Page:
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Between you and me: A grammatical misfortune in the making

These days, it is not uncommon for someone to be corrected for saying “That’s between you and me” or “Send that to him and me.” As many of you know all too well, the pseudo-grammarian alerting the speaker to the supposed error wants to hear “between you and I” and “to he and I.” It’s painful to even write those phrases, but it is an example of the unfortunate reality known as hypercorrection.

Hypercorrection is the misapplication or overextension of a grammar rule that results in an error and is the result of a partial or incomplete understanding of the grammar structure in question. For example, people have been corrected for saying “Me and John are going to the store. Wanna come along?” and are told “You should say ‘John and I’ not ‘John and me.’” As a result, people develop a negative reaction to the phrase “John and me.” It becomes grammatically taboo to a certain extent.

Those who have been corrected avoid “John and me” at all costs, essentially overextending the territory of “John and I” to all grammatical spaces. They end up saying things like “That’s between John and I.” The problem is that the two referents “John and I” in the last example are objects not subjects. While “John” is a form that remains the same whether it is a subject or object, the first person singular in English has distinct forms for subject and object, which are “I” and “me,” respectively. Prepositions (words such as “between,” “with” or “to”) are followed by object pronouns in English not subject pronouns.

This means that one should actually say, “That’s between John and me.” A good way to check this grammatically is to take out “John” and just focus on the word “me.” We can all immediately detect that there is something really wrong with the phrases “between I,” “with I” or “give that to I.”

The pronoun “me” is not the only victim of hypercorrection. There are also too many examples of “he” and “she” incorrectly taking the place of “him” and “her.” If you listen, you will likely hear someone say something like “Last weekend, I went to my nephew’s wedding. I purchased a lovely gift for he and she.” Recently, I heard someone say, “That’s something for she and I to decide when we get there.” Like “me,” “him” and “her” are now often considered incorrect when they are found in the object position.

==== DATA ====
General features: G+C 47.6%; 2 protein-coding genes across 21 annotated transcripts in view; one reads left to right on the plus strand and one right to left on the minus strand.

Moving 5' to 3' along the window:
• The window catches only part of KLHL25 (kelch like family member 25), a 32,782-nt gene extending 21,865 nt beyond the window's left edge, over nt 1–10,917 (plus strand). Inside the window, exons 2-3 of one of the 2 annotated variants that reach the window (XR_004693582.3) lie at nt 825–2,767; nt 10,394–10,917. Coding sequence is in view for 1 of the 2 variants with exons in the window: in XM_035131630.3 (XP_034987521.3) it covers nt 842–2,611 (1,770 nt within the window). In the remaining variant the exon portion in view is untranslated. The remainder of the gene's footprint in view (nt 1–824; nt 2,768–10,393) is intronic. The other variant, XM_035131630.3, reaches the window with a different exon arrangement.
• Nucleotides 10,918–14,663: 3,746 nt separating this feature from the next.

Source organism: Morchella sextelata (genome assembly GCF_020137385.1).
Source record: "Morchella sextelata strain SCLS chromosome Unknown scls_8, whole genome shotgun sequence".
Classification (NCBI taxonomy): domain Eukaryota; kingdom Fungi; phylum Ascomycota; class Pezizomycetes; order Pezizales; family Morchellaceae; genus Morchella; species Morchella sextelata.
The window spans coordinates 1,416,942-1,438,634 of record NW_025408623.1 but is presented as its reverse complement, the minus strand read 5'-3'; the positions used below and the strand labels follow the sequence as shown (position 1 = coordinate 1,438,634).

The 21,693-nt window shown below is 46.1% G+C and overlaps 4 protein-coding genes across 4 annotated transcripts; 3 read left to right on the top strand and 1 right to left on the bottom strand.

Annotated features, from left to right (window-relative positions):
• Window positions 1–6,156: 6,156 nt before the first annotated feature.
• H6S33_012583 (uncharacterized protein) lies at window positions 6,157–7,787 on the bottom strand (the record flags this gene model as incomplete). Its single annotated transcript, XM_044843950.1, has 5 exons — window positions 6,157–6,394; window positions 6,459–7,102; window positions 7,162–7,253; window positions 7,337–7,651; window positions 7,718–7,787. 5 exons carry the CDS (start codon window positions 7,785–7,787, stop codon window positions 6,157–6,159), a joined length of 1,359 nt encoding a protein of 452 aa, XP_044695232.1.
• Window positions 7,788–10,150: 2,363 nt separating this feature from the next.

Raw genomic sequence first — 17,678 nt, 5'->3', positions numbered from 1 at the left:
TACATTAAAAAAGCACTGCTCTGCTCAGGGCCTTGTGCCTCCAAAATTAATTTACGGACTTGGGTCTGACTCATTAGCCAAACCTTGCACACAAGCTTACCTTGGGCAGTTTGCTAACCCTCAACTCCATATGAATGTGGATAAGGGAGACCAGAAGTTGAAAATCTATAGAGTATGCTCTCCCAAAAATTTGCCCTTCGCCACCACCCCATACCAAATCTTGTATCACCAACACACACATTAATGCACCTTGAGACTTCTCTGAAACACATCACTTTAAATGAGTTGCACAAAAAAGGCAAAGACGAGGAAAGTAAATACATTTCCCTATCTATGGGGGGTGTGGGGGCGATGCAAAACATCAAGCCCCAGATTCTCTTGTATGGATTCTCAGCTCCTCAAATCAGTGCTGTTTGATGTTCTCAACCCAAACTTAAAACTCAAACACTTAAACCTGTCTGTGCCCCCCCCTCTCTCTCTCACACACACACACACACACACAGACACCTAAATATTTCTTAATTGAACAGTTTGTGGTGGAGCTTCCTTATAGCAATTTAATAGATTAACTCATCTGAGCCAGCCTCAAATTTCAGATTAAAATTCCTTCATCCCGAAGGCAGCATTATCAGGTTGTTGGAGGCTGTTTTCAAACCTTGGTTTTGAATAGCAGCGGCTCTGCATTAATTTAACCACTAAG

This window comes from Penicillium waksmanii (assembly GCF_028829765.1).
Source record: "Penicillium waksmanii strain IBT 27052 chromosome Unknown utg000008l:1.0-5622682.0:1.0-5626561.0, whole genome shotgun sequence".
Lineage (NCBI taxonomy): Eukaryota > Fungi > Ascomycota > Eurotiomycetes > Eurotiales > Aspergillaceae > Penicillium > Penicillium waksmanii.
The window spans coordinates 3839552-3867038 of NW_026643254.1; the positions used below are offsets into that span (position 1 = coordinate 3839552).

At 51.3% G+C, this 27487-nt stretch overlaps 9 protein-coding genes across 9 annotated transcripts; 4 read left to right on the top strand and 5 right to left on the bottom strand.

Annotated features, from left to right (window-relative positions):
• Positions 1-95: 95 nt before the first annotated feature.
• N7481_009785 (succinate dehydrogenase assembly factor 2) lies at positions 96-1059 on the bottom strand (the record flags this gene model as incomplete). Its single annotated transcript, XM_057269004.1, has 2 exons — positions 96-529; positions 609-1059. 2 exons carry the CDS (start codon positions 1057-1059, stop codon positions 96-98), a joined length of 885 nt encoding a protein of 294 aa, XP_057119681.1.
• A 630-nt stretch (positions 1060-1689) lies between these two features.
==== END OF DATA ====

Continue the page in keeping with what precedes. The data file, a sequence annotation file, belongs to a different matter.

We see this same process at work with “who” and “whom.” “Who” is the subject pronoun and “whom” is the object pronoun, but people have been corrected for using “who” incorrectly so they grant “whom” a special status, putting it in all kinds of unexpected places in an effort to “sound correct” or make their speech appear more sophisticated. One startling, real life example that recently came to my attention is the following: “Anyone whom does not pay their bill at the time of service. …” Another is “We cannot see anyone including children … whom do not have a valid ID.” When I lived in Illinois, a friend told me about a news conference during which a chief of police, responding to questions about a recent spate of robberies, very seriously warned that “We will catch who or whomever is responsible for these robberies.” Interestingly, this misuse appears to create a semantic distinction between “who” and “whom” so that “whom” indicates a much more serious villain and will perhaps receive a much more serious punishment.

Hypercorrection is the reason we find apostrophes marking plural nouns, the subject of a recent column. One of my friends has noticed that somewhere on 29 North there is a sign outside of a store announcing quilts’ for sale. For years in Scottsville, you could see a sign for the now closed store Country Blessings that had been the target of an angry hypercorrectionist. The once perfectly acceptable sign must have offended someone who has suffered the humiliation of having his or her grammar corrected. This must be why this person felt compelled to take a black marker and add a large, rather ugly apostrophe to the sign so that it read ‘Country Blessings.’ And this perhaps is the most unfortunate result of hypercorrection. It deputizes perfectly normal people turning them into angry, unauthorized grammar police who feel they have a moral responsibility to correct your perfectly fine “between you and me” because they are convinced that it should be “between you and I.” Hypercorrection in this specific context has been so effective and is now so widespread, even in academia, that many are predicting it will eventually become the “right” or acceptable way to say it. Between you and me, that is unfortunate.

Julia Palmer is an associate professor of modern languages at Hampden-Sydney College. Her email address is jpalmer@hsc.edu.